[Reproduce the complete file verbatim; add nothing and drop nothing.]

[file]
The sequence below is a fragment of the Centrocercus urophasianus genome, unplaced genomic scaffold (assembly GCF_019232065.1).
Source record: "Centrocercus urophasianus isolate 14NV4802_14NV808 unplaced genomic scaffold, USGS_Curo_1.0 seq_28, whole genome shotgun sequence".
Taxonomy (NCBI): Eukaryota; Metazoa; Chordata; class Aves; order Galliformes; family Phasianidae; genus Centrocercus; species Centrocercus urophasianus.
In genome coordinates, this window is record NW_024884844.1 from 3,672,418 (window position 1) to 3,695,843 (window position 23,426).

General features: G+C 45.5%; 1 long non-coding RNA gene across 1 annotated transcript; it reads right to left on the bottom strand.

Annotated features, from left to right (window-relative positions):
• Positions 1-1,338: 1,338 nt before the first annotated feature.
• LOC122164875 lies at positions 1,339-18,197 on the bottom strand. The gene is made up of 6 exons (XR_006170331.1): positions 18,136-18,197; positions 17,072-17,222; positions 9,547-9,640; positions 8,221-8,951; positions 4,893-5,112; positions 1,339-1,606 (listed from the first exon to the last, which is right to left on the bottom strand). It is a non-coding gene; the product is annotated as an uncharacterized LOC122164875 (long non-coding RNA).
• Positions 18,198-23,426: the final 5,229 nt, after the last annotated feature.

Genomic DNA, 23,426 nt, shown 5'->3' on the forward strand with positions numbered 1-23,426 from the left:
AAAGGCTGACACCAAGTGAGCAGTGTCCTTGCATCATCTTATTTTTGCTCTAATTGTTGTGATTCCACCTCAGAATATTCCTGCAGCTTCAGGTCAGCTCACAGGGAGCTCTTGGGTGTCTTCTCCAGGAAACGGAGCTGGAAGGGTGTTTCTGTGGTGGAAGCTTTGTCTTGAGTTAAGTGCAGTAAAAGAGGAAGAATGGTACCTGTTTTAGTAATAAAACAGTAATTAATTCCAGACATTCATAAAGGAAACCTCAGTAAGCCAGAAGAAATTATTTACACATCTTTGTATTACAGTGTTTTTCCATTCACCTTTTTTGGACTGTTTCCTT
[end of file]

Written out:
The sequence below is a fragment of the Centrocercus urophasianus genome, unplaced genomic scaffold (assembly GCF_019232065.1).
Source record: "Centrocercus urophasianus isolate 14NV4802_14NV808 unplaced genomic scaffold, USGS_Curo_1.0 seq_28, whole genome shotgun sequence".
Taxonomy (NCBI): Eukaryota; Metazoa; Chordata; class Aves; order Galliformes; family Phasianidae; genus Centrocercus; species Centrocercus urophasianus.
In genome coordinates, this window is record NW_024884844.1 from 3,672,418 (window position 1) to 3,695,843 (window position 23,426).

General features: G+C 45.5%; 1 long non-coding RNA gene across 1 annotated transcript; it reads right to left on the bottom strand.

Annotated features, from left to right (window-relative positions):
• Positions 1-1,338: 1,338 nt before the first annotated feature.
• LOC122164875 lies at positions 1,339-18,197 on the bottom strand. The gene is made up of 6 exons (XR_006170331.1): positions 18,136-18,197; positions 17,072-17,222; positions 9,547-9,640; positions 8,221-8,951; positions 4,893-5,112; positions 1,339-1,606 (listed from the first exon to the last, which is right to left on the bottom strand). It is a non-coding gene; the product is annotated as an uncharacterized LOC122164875 (long non-coding RNA).
• Positions 18,198-23,426: the final 5,229 nt, after the last annotated feature.

Genomic DNA, 23,426 nt, shown 5'->3' on the forward strand with positions numbered 1-23,426 from the left:
AAAGGCTGACACCAAGTGAGCAGTGTCCTTGCATCATCTTATTTTTGCTCTAATTGTTGTGATTCCACCTCAGAATATTCCTGCAGCTTCAGGTCAGCTCACAGGGAGCTCTTGGGTGTCTTCTCCAGGAAACGGAGCTGGAAGGGTGTTTCTGTGGTGGAAGCTTTGTCTTGAGTTAAGTGCAGTAAAAGAGGAAGAATGGTACCTGTTTTAGTAATAAAACAGTAATTAATTCCAGACATTCATAAAGGAAACCTCAGTAAGCCAGAAGAAATTATTTACACATCTTTGTATTACAGTGTTTTTCCATTCACCTTTTTTGGACTGTTTCCTT